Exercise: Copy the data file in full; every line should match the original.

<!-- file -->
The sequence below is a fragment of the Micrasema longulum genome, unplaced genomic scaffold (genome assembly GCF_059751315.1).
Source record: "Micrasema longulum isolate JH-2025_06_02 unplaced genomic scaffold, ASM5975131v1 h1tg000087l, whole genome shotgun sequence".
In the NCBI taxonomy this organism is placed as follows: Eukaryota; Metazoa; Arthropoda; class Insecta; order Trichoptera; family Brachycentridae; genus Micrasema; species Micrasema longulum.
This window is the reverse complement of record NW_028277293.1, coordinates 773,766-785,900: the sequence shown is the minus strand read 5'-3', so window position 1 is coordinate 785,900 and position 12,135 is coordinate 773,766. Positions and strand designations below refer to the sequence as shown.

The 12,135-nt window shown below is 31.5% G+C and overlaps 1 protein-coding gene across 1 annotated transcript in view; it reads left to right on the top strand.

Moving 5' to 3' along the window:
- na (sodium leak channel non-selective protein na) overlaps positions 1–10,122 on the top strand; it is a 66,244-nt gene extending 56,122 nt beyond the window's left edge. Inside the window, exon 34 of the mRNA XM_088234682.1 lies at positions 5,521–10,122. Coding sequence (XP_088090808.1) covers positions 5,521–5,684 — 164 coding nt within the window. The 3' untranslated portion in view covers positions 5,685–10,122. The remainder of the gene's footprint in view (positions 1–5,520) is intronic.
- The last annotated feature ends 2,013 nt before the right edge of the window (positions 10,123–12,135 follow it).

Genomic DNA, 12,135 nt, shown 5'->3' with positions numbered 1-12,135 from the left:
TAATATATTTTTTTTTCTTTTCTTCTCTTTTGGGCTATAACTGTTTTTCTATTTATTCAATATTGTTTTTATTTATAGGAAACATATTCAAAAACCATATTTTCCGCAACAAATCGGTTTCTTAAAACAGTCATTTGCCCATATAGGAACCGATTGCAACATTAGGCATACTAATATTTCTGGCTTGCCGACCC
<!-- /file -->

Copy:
The sequence below is a fragment of the Micrasema longulum genome, unplaced genomic scaffold (genome assembly GCF_059751315.1).
Source record: "Micrasema longulum isolate JH-2025_06_02 unplaced genomic scaffold, ASM5975131v1 h1tg000087l, whole genome shotgun sequence".
In the NCBI taxonomy this organism is placed as follows: Eukaryota; Metazoa; Arthropoda; class Insecta; order Trichoptera; family Brachycentridae; genus Micrasema; species Micrasema longulum.
This window is the reverse complement of record NW_028277293.1, coordinates 773,766-785,900: the sequence shown is the minus strand read 5'-3', so window position 1 is coordinate 785,900 and position 12,135 is coordinate 773,766. Positions and strand designations below refer to the sequence as shown.

The 12,135-nt window shown below is 31.5% G+C and overlaps 1 protein-coding gene across 1 annotated transcript in view; it reads left to right on the top strand.

Moving 5' to 3' along the window:
- na (sodium leak channel non-selective protein na) overlaps positions 1–10,122 on the top strand; it is a 66,244-nt gene extending 56,122 nt beyond the window's left edge. Inside the window, exon 34 of the mRNA XM_088234682.1 lies at positions 5,521–10,122. Coding sequence (XP_088090808.1) covers positions 5,521–5,684 — 164 coding nt within the window. The 3' untranslated portion in view covers positions 5,685–10,122. The remainder of the gene's footprint in view (positions 1–5,520) is intronic.
- The last annotated feature ends 2,013 nt before the right edge of the window (positions 10,123–12,135 follow it).

Genomic DNA, 12,135 nt, shown 5'->3' with positions numbered 1-12,135 from the left:
TAATATATTTTTTTTTCTTTTCTTCTCTTTTGGGCTATAACTGTTTTTCTATTTATTCAATATTGTTTTTATTTATAGGAAACATATTCAAAAACCATATTTTCCGCAACAAATCGGTTTCTTAAAACAGTCATTTGCCCATATAGGAACCGATTGCAACATTAGGCATACTAATATTTCTGGCTTGCCGACCC